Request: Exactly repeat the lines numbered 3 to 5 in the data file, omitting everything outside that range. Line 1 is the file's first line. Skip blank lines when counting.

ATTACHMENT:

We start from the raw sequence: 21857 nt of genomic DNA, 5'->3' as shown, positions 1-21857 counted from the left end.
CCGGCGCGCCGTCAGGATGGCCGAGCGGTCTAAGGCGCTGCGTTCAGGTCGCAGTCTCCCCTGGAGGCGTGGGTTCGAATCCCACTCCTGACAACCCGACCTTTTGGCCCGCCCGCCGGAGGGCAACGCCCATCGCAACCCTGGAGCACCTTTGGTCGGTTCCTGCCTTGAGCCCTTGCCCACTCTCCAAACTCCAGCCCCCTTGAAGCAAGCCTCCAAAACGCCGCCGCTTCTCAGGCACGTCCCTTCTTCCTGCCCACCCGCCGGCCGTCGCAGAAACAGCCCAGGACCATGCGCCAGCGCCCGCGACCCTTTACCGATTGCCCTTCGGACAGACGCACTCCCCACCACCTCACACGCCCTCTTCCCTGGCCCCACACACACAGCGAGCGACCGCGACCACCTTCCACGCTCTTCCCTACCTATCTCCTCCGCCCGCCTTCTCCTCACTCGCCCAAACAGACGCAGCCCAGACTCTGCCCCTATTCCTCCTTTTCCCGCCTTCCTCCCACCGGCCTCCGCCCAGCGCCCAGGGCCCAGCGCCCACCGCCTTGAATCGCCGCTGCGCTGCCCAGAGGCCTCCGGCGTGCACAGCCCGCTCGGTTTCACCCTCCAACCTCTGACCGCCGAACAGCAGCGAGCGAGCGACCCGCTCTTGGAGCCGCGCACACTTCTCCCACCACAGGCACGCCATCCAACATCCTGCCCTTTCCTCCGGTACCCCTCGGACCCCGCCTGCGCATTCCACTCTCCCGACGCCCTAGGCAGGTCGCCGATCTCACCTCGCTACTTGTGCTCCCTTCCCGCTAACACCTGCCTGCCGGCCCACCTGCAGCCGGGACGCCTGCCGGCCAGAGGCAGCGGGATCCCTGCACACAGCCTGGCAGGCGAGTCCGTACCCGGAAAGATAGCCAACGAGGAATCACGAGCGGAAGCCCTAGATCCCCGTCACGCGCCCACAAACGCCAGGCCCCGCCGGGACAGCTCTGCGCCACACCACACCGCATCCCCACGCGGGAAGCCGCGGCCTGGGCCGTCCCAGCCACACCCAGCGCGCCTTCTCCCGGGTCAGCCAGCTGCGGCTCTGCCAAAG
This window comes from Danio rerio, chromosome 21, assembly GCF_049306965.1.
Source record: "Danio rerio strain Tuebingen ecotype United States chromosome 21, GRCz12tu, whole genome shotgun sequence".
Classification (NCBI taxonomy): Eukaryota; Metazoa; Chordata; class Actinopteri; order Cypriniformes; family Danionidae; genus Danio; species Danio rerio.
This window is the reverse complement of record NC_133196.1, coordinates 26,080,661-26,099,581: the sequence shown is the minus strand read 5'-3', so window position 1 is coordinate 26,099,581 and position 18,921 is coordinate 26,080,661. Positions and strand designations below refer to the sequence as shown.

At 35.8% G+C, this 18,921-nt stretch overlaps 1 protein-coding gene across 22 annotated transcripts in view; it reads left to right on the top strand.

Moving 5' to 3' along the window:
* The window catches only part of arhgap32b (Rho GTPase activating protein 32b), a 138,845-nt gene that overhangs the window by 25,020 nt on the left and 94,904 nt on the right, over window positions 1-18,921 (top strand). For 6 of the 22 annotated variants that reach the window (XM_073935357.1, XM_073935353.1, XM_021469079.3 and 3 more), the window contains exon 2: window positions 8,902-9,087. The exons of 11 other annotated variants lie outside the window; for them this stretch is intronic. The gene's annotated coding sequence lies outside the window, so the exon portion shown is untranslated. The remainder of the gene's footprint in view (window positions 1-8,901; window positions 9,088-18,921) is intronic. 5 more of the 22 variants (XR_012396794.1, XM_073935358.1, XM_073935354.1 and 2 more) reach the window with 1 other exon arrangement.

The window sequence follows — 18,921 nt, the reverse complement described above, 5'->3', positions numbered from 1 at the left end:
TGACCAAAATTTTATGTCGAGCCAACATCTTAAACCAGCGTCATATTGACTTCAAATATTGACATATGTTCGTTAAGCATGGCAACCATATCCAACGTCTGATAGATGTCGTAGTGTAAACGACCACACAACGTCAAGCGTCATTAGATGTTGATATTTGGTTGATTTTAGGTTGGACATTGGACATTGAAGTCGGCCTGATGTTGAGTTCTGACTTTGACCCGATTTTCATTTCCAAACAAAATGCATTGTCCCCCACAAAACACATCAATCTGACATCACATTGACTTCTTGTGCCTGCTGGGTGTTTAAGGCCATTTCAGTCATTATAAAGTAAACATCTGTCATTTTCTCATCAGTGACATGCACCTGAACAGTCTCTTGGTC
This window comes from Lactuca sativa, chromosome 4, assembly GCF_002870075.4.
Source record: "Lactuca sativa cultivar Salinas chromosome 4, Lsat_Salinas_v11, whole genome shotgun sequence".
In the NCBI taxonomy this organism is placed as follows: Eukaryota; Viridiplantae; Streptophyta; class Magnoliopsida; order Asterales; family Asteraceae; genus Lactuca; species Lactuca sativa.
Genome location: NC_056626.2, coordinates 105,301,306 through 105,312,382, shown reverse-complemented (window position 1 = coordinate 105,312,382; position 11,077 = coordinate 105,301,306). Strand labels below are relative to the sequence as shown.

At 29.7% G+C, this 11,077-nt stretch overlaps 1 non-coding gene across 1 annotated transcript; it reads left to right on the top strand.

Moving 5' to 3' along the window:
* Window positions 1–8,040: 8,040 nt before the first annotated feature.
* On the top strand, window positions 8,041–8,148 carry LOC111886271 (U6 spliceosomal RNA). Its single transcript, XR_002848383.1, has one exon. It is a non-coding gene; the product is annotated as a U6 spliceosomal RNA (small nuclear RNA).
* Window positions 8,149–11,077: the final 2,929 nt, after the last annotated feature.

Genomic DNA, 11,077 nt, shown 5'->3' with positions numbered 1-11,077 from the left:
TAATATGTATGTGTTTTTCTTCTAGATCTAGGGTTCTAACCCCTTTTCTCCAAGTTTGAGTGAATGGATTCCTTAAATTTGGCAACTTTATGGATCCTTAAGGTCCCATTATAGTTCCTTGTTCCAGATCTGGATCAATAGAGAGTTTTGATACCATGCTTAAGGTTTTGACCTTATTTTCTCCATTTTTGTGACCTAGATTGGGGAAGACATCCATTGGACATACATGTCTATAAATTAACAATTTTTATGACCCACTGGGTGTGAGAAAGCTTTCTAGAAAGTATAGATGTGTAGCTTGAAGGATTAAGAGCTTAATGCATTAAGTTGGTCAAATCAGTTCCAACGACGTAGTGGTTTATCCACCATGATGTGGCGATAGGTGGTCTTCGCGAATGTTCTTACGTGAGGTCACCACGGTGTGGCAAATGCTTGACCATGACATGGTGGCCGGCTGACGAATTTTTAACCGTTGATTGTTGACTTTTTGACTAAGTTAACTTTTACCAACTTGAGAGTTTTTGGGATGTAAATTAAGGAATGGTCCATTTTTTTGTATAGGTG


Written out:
This window comes from Danio rerio, chromosome 21, assembly GCF_049306965.1.
Source record: "Danio rerio strain Tuebingen ecotype United States chromosome 21, GRCz12tu, whole genome shotgun sequence".
Classification (NCBI taxonomy): Eukaryota; Metazoa; Chordata; class Actinopteri; order Cypriniformes; family Danionidae; genus Danio; species Danio rerio.